Narrator: This is Science Today. Anyone who has shopped for a new cellular phone or laptop computer knows that smaller is better. Now researchers at the University of California, Berkeley are taking the shrinking trend even further with their work in nanotechnology. Dr. Peidong Yang says recent progress in the field could mean benefits for consumers within the next few years.Yang: The immediate impact on society will be that we'll be able to make, of course, computers smaller, with higher speed; and also in terms of memory you'll be able to store more information.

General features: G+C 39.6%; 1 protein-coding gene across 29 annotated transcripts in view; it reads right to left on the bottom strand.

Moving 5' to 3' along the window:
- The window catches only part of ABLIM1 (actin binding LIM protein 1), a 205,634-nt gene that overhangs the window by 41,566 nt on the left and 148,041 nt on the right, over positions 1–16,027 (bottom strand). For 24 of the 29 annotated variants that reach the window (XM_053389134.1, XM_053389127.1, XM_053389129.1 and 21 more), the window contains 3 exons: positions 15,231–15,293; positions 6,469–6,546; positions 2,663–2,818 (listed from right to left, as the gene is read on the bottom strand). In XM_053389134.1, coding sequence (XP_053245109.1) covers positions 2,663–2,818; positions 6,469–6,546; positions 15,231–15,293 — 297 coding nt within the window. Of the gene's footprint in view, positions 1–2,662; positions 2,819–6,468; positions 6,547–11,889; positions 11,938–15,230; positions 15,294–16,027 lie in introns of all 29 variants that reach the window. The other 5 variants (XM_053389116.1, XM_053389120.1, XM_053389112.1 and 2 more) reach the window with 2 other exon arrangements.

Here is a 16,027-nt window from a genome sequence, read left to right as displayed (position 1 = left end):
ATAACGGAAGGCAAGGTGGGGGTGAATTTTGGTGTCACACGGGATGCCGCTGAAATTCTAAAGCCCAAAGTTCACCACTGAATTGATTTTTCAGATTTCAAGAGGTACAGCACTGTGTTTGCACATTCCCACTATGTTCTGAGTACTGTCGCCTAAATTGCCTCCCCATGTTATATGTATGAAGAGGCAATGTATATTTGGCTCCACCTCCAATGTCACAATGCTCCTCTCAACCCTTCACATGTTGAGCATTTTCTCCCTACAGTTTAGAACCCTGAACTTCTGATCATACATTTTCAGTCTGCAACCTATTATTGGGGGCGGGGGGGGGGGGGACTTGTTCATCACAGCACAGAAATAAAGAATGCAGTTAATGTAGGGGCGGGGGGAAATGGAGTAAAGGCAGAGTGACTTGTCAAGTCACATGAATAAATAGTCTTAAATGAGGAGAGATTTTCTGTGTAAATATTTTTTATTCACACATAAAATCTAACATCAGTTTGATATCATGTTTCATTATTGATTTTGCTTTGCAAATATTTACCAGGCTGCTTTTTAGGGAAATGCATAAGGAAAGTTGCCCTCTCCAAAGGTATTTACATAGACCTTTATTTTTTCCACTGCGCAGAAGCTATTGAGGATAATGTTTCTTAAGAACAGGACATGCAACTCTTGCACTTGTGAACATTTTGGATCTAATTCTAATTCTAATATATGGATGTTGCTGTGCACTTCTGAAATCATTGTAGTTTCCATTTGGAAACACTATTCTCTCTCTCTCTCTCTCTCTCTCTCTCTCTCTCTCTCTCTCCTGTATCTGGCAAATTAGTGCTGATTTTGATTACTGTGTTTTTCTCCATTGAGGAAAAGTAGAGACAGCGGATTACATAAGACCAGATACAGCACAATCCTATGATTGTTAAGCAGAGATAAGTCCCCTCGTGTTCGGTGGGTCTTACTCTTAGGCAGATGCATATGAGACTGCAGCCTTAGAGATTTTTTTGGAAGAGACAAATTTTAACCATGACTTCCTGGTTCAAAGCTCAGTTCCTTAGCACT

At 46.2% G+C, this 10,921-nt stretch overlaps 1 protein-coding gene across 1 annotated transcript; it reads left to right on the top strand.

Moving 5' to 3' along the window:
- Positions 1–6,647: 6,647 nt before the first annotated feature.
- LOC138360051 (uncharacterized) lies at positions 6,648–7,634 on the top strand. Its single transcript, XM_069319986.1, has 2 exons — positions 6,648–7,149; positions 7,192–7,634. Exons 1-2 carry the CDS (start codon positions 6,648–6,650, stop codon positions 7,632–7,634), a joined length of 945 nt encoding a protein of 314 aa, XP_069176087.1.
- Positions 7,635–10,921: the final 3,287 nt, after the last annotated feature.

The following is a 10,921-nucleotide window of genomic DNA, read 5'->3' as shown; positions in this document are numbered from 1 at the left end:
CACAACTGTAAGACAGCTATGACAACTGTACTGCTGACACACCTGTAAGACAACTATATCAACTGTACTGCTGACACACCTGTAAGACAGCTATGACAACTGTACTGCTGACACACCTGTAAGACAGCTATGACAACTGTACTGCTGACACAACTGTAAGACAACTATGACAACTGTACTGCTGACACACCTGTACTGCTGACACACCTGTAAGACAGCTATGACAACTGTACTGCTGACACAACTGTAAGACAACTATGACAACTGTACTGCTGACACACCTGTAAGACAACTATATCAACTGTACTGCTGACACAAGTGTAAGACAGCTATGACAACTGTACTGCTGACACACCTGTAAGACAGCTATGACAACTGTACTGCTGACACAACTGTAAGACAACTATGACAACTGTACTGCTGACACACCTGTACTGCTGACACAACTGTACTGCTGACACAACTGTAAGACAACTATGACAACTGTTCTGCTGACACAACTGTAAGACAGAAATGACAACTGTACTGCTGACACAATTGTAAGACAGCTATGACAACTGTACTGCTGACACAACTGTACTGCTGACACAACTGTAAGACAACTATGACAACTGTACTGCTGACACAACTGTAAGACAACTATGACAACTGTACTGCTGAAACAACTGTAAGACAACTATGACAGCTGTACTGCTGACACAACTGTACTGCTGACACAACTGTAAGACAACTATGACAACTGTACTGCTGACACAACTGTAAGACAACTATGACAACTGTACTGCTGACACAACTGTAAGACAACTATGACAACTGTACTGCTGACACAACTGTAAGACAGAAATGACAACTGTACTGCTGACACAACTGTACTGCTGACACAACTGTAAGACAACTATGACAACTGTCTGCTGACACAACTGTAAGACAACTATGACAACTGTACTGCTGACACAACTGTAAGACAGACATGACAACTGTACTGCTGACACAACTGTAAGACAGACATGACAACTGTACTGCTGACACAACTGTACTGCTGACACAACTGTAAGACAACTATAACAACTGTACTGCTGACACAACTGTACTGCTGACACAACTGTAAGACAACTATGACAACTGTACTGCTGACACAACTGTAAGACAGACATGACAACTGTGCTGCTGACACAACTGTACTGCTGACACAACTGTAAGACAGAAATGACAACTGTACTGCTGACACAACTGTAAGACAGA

Narrator: Nanotechnology deals with structures on a tiny scale. For example, a nanometer, the form of measurement Yang and his co-workers use in their work, is 250,000 times smaller than a human hair.
Yang: To be small, basically meaning you consume less energy, the footprint will be much smaller and also in terms of computers and communication, you have faster speed, big storage capability. So that will impact the daily life of the public.
Narrator: For Science Today, I'm Larissa Branin.